Lord Winston has renewed calls for cyclists to require licences and insurance.
The government ruled out the proposal in 2018, saying the cost and complexity would outweigh the benefits.
The Labour peer’s concerns were echoed by others in the House of Lords worried about “hoodlums in Lycra”.
But Tory peer Lady Barran said only a “small minority” of cyclists, motorists and “smombies”, people on smartphones walking like zombies, caused problems.
Lord Winston said: “Most cyclists, of course, are conscientious and law abiding.
“But an increasing number are extremely aggressive and avoid [the rules on] one-way streets, pedestrian crossings and red traffic lights – and from time to time they collide with pedestrians.
“In view of the fact that the government obviously wishes to encourage cycling, and I agree with that, should the government consider its obligation to improve public safety, and therefore implement some of these measures?”
Liberal Democrat Lord Sharkey said the crossing outside the Houses of Parliament was “an accident waiting to happen”, especially at rush hour, because of cyclists.
And Labour’s Lord Wills said existing measures to punish poor cycling behaviour were not being used.
He cited a Freedom of Information request showing, of the 38 police forces who issue fines to irresponsible cyclists, 30 issued fewer than five last year, and 12 of those issued none.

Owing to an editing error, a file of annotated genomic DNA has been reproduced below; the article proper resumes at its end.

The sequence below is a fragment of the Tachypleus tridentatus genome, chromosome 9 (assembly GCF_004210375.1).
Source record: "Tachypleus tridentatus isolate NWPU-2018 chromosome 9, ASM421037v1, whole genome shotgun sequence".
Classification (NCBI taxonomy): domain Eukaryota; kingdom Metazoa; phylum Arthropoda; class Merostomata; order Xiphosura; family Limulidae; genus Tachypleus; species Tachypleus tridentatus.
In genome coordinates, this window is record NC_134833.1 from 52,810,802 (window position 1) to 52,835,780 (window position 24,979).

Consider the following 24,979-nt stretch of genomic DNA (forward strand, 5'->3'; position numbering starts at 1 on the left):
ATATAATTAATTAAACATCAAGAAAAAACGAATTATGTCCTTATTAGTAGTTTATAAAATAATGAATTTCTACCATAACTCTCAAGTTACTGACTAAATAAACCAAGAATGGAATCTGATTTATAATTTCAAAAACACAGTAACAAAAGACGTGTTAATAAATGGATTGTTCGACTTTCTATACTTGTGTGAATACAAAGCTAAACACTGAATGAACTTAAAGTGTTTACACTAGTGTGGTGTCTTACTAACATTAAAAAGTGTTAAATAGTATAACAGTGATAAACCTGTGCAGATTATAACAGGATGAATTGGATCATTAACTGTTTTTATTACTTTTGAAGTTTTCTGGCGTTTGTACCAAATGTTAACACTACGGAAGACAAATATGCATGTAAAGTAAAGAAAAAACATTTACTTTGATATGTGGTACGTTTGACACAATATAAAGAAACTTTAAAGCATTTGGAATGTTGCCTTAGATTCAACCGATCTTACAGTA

He said: “Does the minister really think there is so little irresponsible cycling on pavements?
“And if she doesn’t think that, what is the government going to do to protect disabled people, vulnerable pensioners, mothers with buggies and many others from these hoodlums in Lycra?”
But Conservative peer Lord Robathan, the former chairman of the All Party Cycling Group, said: “Should we not consider whether we wish to encourage cycling for the health benefits that it gives, and indeed the advantages to reducing congestion, or whether we wish to deter cyclists with unnecessary regulation which will keep the police busy for the next 100 years?”
Lady Barran said the government “wants to insure safety for all road users, including pedestrians and cyclists” but establishing a central register – especially when three million cycles were sold every year – would be too “cumbersome”.